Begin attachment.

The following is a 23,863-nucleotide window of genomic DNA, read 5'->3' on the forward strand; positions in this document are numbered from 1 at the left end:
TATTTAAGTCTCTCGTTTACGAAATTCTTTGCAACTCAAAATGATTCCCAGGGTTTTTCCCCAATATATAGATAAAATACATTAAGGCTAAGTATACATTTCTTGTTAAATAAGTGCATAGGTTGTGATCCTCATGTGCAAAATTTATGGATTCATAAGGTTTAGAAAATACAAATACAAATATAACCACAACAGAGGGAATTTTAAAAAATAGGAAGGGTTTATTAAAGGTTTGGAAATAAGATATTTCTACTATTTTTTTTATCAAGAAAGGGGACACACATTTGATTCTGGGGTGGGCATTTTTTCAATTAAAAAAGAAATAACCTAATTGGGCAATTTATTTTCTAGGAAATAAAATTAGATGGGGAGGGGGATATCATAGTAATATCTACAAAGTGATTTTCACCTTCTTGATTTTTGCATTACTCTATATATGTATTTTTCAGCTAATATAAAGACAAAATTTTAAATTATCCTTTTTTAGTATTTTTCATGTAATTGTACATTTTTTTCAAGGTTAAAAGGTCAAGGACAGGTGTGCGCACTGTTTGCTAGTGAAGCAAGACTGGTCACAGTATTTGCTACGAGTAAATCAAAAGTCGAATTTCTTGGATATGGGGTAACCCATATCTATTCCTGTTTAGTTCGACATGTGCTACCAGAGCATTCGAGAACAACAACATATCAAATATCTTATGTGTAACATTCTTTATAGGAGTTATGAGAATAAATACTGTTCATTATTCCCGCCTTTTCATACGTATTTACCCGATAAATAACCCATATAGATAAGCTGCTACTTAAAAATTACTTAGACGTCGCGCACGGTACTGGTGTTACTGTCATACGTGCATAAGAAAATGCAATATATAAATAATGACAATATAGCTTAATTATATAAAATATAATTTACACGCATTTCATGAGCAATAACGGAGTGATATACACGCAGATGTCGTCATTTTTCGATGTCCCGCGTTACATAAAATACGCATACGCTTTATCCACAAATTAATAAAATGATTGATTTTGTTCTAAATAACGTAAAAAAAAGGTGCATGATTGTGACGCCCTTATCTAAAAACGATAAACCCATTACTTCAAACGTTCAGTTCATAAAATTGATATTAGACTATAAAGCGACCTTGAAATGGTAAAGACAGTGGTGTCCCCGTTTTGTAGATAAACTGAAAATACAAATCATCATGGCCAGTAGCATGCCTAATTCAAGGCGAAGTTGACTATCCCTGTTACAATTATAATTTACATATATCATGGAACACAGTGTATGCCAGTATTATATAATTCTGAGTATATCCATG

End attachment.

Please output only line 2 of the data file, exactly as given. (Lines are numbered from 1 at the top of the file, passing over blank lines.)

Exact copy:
TATTTAAGTCTCTCGTTTACGAAATTCTTTGCAACTCAAAATGATTCCCAGGGTTTTTCCCCAATATATAGATAAAATACATTAAGGCTAAGTATACATTTCTTGTTAAATAAGTGCATAGGTTGTGATCCTCATGTGCAAAATTTATGGATTCATAAGGTTTAGAAAATACAAATACAAATATAACCACAACAGAGGGAATTTTAAAAAATAGGAAGGGTTTATTAAAGGTTTGGAAATAAGATATTTCTACTATTTTTTTTATCAAGAAAGGGGACACACATTTGATTCTGGGGTGGGCATTTTTTCAATTAAAAAAGAAATAACCTAATTGGGCAATTTATTTTCTAGGAAATAAAATTAGATGGGGAGGGGGATATCATAGTAATATCTACAAAGTGATTTTCACCTTCTTGATTTTTGCATTACTCTATATATGTATTTTTCAGCTAATATAAAGACAAAATTTTAAATTATCCTTTTTTAGTATTTTTCATGTAATTGTACATTTTTTTCAAGGTTAAAAGGTCAAGGACAGGTGTGCGCACTGTTTGCTAGTGAAGCAAGACTGGTCACAGTATTTGCTACGAGTAAATCAAAAGTCGAATTTCTTGGATATGGGGTAACCCATATCTATTCCTGTTTAGTTCGACATGTGCTACCAGAGCATTCGAGAACAACAACATATCAAATATCTTATGTGTAACATTCTTTATAGGAGTTATGAGAATAAATACTGTTCATTATTCCCGCCTTTTCATACGTATTTACCCGATAAATAACCCATATAGATAAGCTGCTACTTAAAAATTACTTAGACGTCGCGCACGGTACTGGTGTTACTGTCATACGTGCATAAGAAAATGCAATATATAAATAATGACAATATAGCTTAATTATATAAAATATAATTTACACGCATTTCATGAGCAATAACGGAGTGATATACACGCAGATGTCGTCATTTTTCGATGTCCCGCGTTACATAAAATACGCATACGCTTTATCCACAAATTAATAAAATGATTGATTTTGTTCTAAATAACGTAAAAAAAAGGTGCATGATTGTGACGCCCTTATCTAAAAACGATAAACCCATTACTTCAAACGTTCAGTTCATAAAATTGATATTAGACTATAAAGCGACCTTGAAATGGTAAAGACAGTGGTGTCCCCGTTTTGTAGATAAACTGAAAATACAAATCATCATGGCCAGTAGCATGCCTAATTCAAGGCGAAGTTGACTATCCCTGTTACAATTATAATTTACATATATCATGGAACACAGTGTATGCCAGTATTATATAATTCTGAGTATATCCATG